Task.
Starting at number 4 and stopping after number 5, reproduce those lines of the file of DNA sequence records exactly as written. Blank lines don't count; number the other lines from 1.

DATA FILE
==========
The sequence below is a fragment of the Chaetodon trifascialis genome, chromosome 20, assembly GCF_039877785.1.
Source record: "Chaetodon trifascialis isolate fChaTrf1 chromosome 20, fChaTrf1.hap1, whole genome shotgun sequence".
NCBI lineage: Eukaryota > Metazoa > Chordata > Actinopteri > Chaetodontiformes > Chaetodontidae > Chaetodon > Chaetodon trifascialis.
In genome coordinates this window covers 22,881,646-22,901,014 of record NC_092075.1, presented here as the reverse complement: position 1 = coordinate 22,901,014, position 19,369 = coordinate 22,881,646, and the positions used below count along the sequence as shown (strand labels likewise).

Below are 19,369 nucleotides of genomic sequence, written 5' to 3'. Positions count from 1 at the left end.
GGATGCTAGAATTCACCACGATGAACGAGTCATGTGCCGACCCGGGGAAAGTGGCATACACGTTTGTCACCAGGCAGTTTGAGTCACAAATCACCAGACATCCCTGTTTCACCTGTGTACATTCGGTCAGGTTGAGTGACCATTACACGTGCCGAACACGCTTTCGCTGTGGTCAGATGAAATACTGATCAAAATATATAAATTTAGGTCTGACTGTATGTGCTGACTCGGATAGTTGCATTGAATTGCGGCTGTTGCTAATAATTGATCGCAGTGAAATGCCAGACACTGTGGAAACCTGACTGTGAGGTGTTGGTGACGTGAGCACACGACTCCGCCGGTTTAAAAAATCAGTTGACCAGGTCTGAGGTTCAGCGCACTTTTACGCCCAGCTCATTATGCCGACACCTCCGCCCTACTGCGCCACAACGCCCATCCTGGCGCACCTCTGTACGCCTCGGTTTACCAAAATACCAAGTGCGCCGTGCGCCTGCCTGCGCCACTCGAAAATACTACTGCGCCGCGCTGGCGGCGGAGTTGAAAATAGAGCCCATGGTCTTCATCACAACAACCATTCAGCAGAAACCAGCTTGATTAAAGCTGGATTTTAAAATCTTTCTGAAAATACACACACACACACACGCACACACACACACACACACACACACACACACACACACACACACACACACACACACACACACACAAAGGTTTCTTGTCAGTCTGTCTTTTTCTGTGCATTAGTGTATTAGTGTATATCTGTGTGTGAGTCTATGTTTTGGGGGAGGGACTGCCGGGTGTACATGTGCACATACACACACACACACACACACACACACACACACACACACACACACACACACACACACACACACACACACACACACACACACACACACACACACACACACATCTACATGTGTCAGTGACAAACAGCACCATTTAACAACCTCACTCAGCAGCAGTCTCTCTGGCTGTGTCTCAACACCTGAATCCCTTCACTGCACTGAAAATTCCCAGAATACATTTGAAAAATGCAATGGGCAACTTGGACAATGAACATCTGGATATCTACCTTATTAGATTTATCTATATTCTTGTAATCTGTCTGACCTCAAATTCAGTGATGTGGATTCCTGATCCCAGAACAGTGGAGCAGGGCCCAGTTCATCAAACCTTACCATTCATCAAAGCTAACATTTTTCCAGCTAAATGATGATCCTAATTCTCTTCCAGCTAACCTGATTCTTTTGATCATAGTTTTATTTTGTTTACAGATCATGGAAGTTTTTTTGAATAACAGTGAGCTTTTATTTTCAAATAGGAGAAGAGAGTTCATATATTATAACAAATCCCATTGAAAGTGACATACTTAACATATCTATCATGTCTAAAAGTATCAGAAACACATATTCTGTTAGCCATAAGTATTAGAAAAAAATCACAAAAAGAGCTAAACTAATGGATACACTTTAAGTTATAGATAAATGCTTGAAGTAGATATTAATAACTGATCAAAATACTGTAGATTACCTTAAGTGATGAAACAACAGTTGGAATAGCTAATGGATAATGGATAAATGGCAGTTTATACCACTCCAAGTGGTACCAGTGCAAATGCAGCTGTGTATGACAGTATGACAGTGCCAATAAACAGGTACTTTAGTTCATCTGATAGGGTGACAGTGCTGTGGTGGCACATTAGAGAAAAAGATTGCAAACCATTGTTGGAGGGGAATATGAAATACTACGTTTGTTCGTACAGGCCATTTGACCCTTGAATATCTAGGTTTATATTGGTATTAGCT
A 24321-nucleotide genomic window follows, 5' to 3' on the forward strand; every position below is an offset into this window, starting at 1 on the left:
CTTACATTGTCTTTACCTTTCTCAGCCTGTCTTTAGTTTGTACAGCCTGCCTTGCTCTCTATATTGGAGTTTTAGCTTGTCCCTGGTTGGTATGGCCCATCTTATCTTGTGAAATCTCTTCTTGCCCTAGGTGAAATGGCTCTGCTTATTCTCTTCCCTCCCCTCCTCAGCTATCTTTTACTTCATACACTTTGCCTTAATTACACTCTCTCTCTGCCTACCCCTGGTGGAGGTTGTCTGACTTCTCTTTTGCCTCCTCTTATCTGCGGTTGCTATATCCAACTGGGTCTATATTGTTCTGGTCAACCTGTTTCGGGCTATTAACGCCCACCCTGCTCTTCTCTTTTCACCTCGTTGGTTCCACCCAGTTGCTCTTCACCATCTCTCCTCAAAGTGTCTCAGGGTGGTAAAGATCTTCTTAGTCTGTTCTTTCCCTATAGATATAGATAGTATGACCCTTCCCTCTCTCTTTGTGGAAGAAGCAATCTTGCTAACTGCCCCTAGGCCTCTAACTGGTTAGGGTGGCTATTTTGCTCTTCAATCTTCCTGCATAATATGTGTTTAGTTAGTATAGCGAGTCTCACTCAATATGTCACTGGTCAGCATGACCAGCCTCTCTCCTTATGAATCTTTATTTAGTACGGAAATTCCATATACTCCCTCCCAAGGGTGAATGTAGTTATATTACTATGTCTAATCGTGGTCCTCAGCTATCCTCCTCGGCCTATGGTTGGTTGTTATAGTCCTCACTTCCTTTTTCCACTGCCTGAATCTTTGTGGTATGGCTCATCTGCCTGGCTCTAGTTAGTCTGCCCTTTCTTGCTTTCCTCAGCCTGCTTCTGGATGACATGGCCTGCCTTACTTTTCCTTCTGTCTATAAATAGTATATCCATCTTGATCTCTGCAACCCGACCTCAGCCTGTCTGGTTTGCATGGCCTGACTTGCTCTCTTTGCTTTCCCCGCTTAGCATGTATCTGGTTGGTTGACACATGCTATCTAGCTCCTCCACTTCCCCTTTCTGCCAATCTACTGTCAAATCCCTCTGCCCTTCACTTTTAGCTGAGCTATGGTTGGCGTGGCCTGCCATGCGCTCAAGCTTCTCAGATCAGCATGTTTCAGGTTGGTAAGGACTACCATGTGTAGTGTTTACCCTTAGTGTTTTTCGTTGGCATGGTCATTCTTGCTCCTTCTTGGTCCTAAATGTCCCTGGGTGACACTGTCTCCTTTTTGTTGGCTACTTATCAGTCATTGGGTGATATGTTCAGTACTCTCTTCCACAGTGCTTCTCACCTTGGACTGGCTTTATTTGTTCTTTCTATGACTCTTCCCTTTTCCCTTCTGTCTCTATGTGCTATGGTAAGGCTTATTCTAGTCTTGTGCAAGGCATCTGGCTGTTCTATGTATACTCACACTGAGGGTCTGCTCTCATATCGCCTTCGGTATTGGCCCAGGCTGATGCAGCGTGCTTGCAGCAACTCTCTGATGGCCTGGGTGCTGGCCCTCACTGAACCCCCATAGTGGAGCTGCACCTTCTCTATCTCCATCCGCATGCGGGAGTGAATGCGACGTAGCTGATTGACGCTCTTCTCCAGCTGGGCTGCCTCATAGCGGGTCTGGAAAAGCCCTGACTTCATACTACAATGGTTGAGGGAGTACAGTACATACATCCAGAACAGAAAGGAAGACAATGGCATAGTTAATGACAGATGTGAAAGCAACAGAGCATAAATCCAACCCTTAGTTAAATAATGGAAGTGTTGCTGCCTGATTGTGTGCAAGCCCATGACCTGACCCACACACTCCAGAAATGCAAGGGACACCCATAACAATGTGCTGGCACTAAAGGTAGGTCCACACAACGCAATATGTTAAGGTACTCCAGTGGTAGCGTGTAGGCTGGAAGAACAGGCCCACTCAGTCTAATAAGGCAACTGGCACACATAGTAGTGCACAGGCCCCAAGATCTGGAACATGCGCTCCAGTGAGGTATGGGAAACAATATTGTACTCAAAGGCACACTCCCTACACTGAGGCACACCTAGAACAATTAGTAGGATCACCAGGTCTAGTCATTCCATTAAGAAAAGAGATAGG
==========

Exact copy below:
In genome coordinates this window covers 22,881,646-22,901,014 of record NC_092075.1, presented here as the reverse complement: position 1 = coordinate 22,901,014, position 19,369 = coordinate 22,881,646, and the positions used below count along the sequence as shown (strand labels likewise).

Below are 19,369 nucleotides of genomic sequence, written 5' to 3'. Positions count from 1 at the left end.